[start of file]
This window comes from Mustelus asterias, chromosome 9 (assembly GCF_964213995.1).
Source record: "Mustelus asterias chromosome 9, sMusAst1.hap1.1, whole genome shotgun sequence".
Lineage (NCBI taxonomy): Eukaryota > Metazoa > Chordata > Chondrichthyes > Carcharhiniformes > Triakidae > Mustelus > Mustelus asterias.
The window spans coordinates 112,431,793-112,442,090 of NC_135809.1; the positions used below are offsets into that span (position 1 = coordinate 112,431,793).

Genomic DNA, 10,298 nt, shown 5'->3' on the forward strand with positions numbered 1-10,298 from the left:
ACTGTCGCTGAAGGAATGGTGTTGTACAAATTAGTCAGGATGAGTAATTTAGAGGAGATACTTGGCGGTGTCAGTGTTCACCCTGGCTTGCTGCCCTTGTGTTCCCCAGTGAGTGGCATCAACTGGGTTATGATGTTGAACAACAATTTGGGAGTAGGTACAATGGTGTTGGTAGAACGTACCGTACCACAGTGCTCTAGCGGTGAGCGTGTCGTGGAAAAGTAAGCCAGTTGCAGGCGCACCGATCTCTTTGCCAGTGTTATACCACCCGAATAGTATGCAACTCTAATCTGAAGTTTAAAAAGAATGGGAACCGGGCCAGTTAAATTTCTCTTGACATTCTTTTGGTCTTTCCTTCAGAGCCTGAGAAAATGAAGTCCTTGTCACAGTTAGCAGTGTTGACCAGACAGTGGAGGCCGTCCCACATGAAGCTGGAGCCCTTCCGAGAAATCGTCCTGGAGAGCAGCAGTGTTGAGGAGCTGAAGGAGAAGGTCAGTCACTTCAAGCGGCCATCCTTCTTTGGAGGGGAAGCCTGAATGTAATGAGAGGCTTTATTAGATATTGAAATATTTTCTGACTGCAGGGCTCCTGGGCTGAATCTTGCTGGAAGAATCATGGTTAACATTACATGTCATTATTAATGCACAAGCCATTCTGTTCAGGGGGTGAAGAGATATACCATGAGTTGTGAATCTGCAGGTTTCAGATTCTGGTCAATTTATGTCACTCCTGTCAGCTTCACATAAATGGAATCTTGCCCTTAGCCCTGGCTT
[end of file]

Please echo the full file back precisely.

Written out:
This window comes from Mustelus asterias, chromosome 9 (assembly GCF_964213995.1).
Source record: "Mustelus asterias chromosome 9, sMusAst1.hap1.1, whole genome shotgun sequence".
Lineage (NCBI taxonomy): Eukaryota > Metazoa > Chordata > Chondrichthyes > Carcharhiniformes > Triakidae > Mustelus > Mustelus asterias.
The window spans coordinates 112,431,793-112,442,090 of NC_135809.1; the positions used below are offsets into that span (position 1 = coordinate 112,431,793).

Genomic DNA, 10,298 nt, shown 5'->3' on the forward strand with positions numbered 1-10,298 from the left:
ACTGTCGCTGAAGGAATGGTGTTGTACAAATTAGTCAGGATGAGTAATTTAGAGGAGATACTTGGCGGTGTCAGTGTTCACCCTGGCTTGCTGCCCTTGTGTTCCCCAGTGAGTGGCATCAACTGGGTTATGATGTTGAACAACAATTTGGGAGTAGGTACAATGGTGTTGGTAGAACGTACCGTACCACAGTGCTCTAGCGGTGAGCGTGTCGTGGAAAAGTAAGCCAGTTGCAGGCGCACCGATCTCTTTGCCAGTGTTATACCACCCGAATAGTATGCAACTCTAATCTGAAGTTTAAAAAGAATGGGAACCGGGCCAGTTAAATTTCTCTTGACATTCTTTTGGTCTTTCCTTCAGAGCCTGAGAAAATGAAGTCCTTGTCACAGTTAGCAGTGTTGACCAGACAGTGGAGGCCGTCCCACATGAAGCTGGAGCCCTTCCGAGAAATCGTCCTGGAGAGCAGCAGTGTTGAGGAGCTGAAGGAGAAGGTCAGTCACTTCAAGCGGCCATCCTTCTTTGGAGGGGAAGCCTGAATGTAATGAGAGGCTTTATTAGATATTGAAATATTTTCTGACTGCAGGGCTCCTGGGCTGAATCTTGCTGGAAGAATCATGGTTAACATTACATGTCATTATTAATGCACAAGCCATTCTGTTCAGGGGGTGAAGAGATATACCATGAGTTGTGAATCTGCAGGTTTCAGATTCTGGTCAATTTATGTCACTCCTGTCAGCTTCACATAAATGGAATCTTGCCCTTAGCCCTGGCTT